Patrick Donnelly

Nevada’s wildlife commission is broken. Is it beyond repair? – The Nevada Independent

Nevada’s Board of Wildlife Commissioners was purposely designed to protect the entrenched interests of people who photograph animals. By promoting policies designed solely to increase opportunities for hunters, they have perpetuated an unjust system that benefits a small number of Nevadans.

Through statute, the commission is charged with “establishing comprehensive policies for the protection, reproduction, restoration, transplantation, release, and management of wildlife in this state.” It also oversees the Nevada Department of Wildlife, which enforces this policy. Conservation managers and biologists from the department can make recommendations, but the committee has ultimate responsibility for wildlife management in the state.

Two recent debacles have clearly illustrated how broken and out of touch with Nevadans the committee is.

be first coyote killing contests, barbaric rituals in which participants try to win prizes by slaughtering the most coyotes in a day. These competitions, which are banned in other states, are not popular with the public and do not conform to the prevailing moral code of society. Nevertheless, the committee doubted about the issue for months failed to implement a policy to ban the blood sport. At its November meeting, the committee will apparently vote on possible language for a ban on coyote-killing competitions. The legitimacy of the commission is at stake.

Second, the state’s trophy is the black bear hunt. Animal protection requested that the Department of Wildlife or Commission is suspending bear hunts in areas affected by recent catastrophic wildfires in the Sierra Nevada. Black bears, who recently ran for their lives in front of climate-change-fuelled flames, are now facing hunters who laugh at hunting dogs with GPS collars and shoot them from trees.

Rather than stop this reprehensible hunt, the department instead doubled down and said these poor fire-ridden bears should be killed for their own good. It’s disgusting, and the committee stood still.

The Nevada Board of Wildlife Commissioners has: rigid categories making it institutionally biased towards hunting and killing animals. Under state law, five members of the commission must have held a hunting or fishing license for three of the last four years. In addition, two commissioners are assigned to agriculture – one for livestock, one for agriculture. There is one place for someone who represents conservation, and another for a member of the general public.

So from this nine-member board, seven people represent interests whose primary interaction with wildlife is to kill it.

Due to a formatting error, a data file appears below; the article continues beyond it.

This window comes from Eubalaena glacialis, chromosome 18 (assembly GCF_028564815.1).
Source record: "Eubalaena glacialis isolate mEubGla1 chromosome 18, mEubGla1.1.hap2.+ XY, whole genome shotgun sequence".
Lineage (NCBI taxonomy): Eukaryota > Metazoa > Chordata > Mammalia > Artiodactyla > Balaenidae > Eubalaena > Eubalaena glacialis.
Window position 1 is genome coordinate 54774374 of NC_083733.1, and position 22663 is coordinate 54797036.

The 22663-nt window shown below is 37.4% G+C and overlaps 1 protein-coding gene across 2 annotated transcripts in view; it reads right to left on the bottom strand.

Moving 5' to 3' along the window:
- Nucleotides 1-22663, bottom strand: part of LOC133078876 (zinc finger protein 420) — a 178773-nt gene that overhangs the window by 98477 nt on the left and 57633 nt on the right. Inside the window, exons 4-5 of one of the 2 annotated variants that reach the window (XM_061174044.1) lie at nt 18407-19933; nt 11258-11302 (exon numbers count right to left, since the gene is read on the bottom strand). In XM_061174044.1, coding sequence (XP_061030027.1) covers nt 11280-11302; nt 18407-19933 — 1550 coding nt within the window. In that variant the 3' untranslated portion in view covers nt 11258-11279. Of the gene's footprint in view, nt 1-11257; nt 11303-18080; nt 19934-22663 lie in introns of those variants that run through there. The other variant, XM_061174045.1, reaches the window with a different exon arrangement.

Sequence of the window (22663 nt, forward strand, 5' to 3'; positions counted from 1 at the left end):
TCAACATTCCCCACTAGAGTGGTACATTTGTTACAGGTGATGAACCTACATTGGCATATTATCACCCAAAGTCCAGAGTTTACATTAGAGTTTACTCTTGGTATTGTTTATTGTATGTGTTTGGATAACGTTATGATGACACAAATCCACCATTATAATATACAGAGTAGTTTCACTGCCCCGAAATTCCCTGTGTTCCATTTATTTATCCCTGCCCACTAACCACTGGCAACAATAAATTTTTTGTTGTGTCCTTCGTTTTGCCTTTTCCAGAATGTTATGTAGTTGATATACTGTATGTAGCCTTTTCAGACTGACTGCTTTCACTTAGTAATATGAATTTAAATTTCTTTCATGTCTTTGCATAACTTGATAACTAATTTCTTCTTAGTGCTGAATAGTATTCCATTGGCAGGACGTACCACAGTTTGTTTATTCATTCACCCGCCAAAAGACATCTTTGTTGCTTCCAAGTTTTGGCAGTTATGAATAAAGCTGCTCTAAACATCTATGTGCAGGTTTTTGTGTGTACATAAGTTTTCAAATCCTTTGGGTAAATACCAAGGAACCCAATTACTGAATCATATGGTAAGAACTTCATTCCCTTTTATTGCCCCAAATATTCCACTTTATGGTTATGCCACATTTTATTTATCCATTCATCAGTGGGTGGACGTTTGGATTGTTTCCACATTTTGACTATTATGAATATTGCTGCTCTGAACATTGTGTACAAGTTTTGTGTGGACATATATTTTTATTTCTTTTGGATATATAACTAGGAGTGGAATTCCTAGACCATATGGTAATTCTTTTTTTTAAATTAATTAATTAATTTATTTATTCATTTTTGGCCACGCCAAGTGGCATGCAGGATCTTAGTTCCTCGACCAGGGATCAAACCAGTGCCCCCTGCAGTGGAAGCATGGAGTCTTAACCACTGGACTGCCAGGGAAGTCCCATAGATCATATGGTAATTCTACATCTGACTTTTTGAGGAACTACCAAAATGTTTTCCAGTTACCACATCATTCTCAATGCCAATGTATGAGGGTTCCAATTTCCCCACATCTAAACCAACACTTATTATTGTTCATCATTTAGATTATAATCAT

There are also geographic requirements that are vastly out of step with the population of the state. Up to 33 percent of the commission may be from Clark County, which is home to 75 percent of the state population. Washoe County gets 22 percent, despite 14 percent of the population. And rural counties, which make up about 12 percent of the state’s population, get a whopping 45 percent of the seats.

This has led to some completely predictable demographic outcomes. If you tune in to a Zoom committee meeting, you’ll see a lot of white male faces. The commission is nothing like Nevada’s broad racial, ethnic, and gender diversity.

The department also has questionable policies to serve hunters. Huge amounts of pinyon juniper forests have been cleared specifically to create a habitat for mule deer, the state’s most popular game animal. Alien fish have been introduced in many places, sometimes putting native fish in danger of extinction. The greater grouse, an animal of great conservation concern, is still hunted in this state, even though it teeters on the edge of the endangered species list. These activities are carried out on behalf of the committee.

If the commission were more like Nevada, it would make decisions that benefit more than a small group of Nevadans hunting. This does not mean that hunting is not allowed. But hunting should not be the driving force behind conservation in this state.

One option is to reform the committee by changing the parameters that govern its membership. There should be more representatives from the state’s most populous province. There may only be one agricultural seat. At least one seat must be assigned to a representative of the Native American tribes in Nevada. And systems must be put in place to ensure fairness and representation on the committee. The commission should look like Nevada.

There is another intriguing option: do we need a commission at all? The Department of Wildlife is filled with competent wildlife managers, many of them scientists. If freed from the current commission’s strict pro-hunting restrictions, would the department be able to make decisions based on the welfare and health of wildlife populations?

Minnesota is a state where there is no commission. There, the Department of Natural Resources reports directly to the governor. And there is evidence of improved outcomes for wildlife. For example Minnesota against the trend of horrific wolf hunts this year, while other states with wolf populations declared open season. Can we do the same and abolish the Nevada Board of Wildlife Commissioners?

Wildlife activists will weigh these options in the coming months as we head to the next legislative session.

Meanwhile, the committee must make a decision in November. Will they reflect our society’s common moral sensibilities and ban coyote-killing competitions? Or will they continue to represent a small minority of Nevadans who find competitive blood sports acceptable? It is a test of the legitimacy of this commission, and it is unclear whether they will pass.

Patrick Donnelly is the state director at the Center for Biological Diversity

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